Title: Maybe in Another Life
Author: Taylor Jenkins Reid
My Rating: 4.5/5 stars
Synopsis from Goodreads:
At the age of twenty-nine, Hannah Martin still has no idea what she wants to do with her life. She has lived in six different cities and held countless meaningless jobs since graduating college. On the heels of leaving yet another city, Hannah moves back to her hometown of Los Angeles and takes up residence in her best friend Gabby’s guestroom. Shortly after getting back to town, Hannah goes out to a bar one night with Gabby and meets up with her high school boyfriend, Ethan.
Just after midnight, Gabby asks Hannah if she’s ready to go. A moment later, Ethan offers to give her a ride later if she wants to stay. Hannah hesitates. What happens if she leaves with Gabby? What happens if she leaves with Ethan?
In concurrent storylines, Hannah lives out the effects of each decision. Quickly, these parallel universes develop into radically different stories with large-scale consequences for Hannah, as well as the people around her.
welcome to my long overdue review of Maybe in Another Life, by Taylor Jenkins Reid. I have to say that this author’s writing style is very akin to my taste, and it is able to speak to me do a deep level, even though her novels might be considered light. What I truly appreciate about her books is that they always portray raw reality, and it is very human and very relatable. If it was not for the cheesy ending (which unfortunately is a recurrent theme in her novels except for Evelyn Hugo), I would have given this book 5 stars.
- Plot: The plot was well crafted. I appreciated the way the author managed to provide two concurrent story lines that were very different from one another while also keeping the characterization of everyone in the book very sharp and clear. I did feel that the protagonist was herself all the time, no matter which story line I was reading. I think this is very difficult to do, and Reid managed it well. There were also a couple of plot twists that I was not expecting, and it kept on the edge of my seat the whole time.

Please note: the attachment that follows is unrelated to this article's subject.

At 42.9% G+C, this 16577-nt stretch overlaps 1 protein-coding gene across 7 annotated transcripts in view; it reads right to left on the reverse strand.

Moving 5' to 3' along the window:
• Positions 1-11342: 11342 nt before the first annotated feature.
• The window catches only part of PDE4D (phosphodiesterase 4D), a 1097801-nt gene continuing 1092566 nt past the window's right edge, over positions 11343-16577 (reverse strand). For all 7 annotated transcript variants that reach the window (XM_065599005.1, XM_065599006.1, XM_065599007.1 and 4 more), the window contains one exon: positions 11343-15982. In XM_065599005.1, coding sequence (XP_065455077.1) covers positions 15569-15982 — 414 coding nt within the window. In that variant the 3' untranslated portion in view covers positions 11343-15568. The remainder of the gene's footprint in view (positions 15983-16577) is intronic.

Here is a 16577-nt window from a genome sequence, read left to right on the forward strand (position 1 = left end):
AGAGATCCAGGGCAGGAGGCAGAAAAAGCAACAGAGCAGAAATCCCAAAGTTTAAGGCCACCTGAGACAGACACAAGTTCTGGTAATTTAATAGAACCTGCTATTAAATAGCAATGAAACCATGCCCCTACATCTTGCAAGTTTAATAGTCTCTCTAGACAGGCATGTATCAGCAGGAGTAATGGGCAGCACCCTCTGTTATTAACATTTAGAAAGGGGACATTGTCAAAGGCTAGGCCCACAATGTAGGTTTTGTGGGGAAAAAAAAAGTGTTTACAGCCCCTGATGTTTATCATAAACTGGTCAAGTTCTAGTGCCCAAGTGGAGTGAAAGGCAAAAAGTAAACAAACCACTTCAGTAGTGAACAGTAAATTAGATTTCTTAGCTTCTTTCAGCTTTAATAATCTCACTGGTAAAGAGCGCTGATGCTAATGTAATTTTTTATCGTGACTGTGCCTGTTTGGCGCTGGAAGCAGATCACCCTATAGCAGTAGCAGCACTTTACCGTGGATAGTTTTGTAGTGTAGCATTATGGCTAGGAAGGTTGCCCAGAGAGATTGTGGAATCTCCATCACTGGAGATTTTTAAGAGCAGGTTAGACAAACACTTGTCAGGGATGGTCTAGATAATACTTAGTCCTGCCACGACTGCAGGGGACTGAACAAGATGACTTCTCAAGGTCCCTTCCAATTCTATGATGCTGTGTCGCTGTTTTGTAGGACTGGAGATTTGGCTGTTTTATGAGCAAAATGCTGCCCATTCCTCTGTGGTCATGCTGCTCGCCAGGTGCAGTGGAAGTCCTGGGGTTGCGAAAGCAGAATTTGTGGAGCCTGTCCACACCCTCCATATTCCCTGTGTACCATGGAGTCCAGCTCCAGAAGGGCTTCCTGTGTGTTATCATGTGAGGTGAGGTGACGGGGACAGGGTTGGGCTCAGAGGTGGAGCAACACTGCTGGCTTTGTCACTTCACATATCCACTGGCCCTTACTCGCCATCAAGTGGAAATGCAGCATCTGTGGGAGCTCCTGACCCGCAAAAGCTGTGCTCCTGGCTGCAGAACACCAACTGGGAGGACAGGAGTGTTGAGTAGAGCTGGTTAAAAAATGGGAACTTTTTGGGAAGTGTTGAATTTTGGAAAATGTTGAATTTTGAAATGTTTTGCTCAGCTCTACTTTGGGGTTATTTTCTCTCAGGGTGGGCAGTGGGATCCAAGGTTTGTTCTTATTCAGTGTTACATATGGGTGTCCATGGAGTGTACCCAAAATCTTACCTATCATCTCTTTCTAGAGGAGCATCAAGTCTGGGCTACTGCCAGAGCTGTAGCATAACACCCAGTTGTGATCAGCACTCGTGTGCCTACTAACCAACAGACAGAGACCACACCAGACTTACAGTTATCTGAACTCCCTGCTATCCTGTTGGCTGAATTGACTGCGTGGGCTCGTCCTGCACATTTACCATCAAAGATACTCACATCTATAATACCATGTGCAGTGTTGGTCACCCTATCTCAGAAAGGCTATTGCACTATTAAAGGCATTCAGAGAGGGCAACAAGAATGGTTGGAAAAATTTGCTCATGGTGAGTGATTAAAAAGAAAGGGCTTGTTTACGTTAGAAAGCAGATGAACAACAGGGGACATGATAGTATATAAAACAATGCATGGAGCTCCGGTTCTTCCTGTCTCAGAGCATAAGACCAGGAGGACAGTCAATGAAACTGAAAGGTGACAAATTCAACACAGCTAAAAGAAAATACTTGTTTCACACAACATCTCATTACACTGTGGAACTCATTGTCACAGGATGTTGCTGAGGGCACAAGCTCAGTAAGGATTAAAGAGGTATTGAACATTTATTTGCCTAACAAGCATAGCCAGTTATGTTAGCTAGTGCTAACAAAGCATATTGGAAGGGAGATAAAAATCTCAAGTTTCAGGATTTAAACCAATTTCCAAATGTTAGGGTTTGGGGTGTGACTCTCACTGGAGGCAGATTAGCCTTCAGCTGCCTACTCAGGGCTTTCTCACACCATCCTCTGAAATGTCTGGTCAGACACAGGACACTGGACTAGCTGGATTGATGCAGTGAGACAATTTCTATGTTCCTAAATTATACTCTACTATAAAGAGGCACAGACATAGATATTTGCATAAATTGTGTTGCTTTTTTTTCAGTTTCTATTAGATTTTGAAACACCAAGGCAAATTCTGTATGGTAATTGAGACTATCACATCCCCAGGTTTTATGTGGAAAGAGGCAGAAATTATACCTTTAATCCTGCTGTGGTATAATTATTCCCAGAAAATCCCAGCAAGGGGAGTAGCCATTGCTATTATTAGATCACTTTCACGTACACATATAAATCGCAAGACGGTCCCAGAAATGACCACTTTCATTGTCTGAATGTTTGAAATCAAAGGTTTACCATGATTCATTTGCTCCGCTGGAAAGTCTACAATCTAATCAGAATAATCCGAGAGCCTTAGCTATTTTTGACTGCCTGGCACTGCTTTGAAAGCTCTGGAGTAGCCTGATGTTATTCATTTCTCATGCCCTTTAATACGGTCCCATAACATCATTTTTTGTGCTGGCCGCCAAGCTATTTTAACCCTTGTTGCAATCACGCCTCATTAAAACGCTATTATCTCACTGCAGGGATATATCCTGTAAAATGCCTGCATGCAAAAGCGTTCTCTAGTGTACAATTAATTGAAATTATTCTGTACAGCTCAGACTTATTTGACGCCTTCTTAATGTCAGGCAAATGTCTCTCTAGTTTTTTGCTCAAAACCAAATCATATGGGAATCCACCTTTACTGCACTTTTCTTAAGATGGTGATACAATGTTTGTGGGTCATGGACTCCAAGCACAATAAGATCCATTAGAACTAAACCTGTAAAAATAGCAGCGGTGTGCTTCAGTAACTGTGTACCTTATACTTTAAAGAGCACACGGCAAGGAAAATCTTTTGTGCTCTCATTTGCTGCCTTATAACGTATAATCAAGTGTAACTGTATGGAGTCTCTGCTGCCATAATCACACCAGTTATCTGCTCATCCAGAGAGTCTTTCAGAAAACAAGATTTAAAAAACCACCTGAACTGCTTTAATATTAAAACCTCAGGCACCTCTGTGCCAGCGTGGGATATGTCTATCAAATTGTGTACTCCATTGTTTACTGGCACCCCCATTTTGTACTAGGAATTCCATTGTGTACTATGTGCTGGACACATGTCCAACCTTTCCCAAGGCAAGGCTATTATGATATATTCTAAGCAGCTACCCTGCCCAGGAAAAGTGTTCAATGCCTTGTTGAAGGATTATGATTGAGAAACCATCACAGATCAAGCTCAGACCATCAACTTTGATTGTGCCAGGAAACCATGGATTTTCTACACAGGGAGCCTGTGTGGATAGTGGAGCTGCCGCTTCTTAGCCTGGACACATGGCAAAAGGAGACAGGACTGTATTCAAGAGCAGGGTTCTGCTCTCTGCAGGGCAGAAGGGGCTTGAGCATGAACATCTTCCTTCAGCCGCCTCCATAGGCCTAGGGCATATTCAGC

- Characters: It is no surprise that Reid is great at characterization. I could relate so much to the main character, especially when I was reading about her relationship with her family. As a person living abroad myself, I could definitely understand the hurt and difficulty that comes with distance. I thought that was sensibly portrayed. I also thoroughly loved the friendship between the two main characters. Having a best friend myself, I could definitely see all the patterns of having such a great presence in my life. Overall, characterization was excellent.
- Writing: As I mentioned before, I really like Reid’s writing. It is very succinct and to the point, while very relatable and evocative. She is particularly good at describing human emotion and feeling, especially in relation to some great questions of life.
These are my thoughts about After I Do. It is a book that I would highly recommend for anyone who wants a light yet interesting read. It will make you laugh, cry, and think all at the same time.
Until next time,